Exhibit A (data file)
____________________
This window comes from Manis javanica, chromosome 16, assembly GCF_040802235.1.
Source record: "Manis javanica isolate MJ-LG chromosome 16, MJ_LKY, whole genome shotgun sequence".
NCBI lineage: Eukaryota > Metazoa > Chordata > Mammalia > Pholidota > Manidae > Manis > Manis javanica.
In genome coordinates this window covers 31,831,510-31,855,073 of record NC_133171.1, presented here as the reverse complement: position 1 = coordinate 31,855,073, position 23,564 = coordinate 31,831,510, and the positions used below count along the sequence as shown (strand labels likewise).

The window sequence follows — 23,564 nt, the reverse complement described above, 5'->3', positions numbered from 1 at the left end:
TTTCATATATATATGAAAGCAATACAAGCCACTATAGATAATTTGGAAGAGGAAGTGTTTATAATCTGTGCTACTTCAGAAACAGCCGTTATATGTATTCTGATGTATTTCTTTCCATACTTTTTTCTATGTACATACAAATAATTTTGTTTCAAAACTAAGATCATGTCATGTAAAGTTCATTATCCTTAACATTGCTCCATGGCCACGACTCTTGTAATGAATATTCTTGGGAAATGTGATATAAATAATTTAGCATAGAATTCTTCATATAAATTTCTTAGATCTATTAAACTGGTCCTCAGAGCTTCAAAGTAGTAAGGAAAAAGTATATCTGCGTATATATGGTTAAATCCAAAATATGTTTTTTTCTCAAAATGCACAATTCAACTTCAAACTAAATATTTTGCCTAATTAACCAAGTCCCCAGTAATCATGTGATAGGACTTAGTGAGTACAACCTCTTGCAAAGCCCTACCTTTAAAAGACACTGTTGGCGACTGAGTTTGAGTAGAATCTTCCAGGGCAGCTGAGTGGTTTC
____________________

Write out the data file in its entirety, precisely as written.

This window comes from Manis javanica, chromosome 16, assembly GCF_040802235.1.
Source record: "Manis javanica isolate MJ-LG chromosome 16, MJ_LKY, whole genome shotgun sequence".
NCBI lineage: Eukaryota > Metazoa > Chordata > Mammalia > Pholidota > Manidae > Manis > Manis javanica.
In genome coordinates this window covers 31,831,510-31,855,073 of record NC_133171.1, presented here as the reverse complement: position 1 = coordinate 31,855,073, position 23,564 = coordinate 31,831,510, and the positions used below count along the sequence as shown (strand labels likewise).

The window sequence follows — 23,564 nt, the reverse complement described above, 5'->3', positions numbered from 1 at the left end:
TTTCATATATATATGAAAGCAATACAAGCCACTATAGATAATTTGGAAGAGGAAGTGTTTATAATCTGTGCTACTTCAGAAACAGCCGTTATATGTATTCTGATGTATTTCTTTCCATACTTTTTTCTATGTACATACAAATAATTTTGTTTCAAAACTAAGATCATGTCATGTAAAGTTCATTATCCTTAACATTGCTCCATGGCCACGACTCTTGTAATGAATATTCTTGGGAAATGTGATATAAATAATTTAGCATAGAATTCTTCATATAAATTTCTTAGATCTATTAAACTGGTCCTCAGAGCTTCAAAGTAGTAAGGAAAAAGTATATCTGCGTATATATGGTTAAATCCAAAATATGTTTTTTTCTCAAAATGCACAATTCAACTTCAAACTAAATATTTTGCCTAATTAACCAAGTCCCCAGTAATCATGTGATAGGACTTAGTGAGTACAACCTCTTGCAAAGCCCTACCTTTAAAAGACACTGTTGGCGACTGAGTTTGAGTAGAATCTTCCAGGGCAGCTGAGTGGTTTC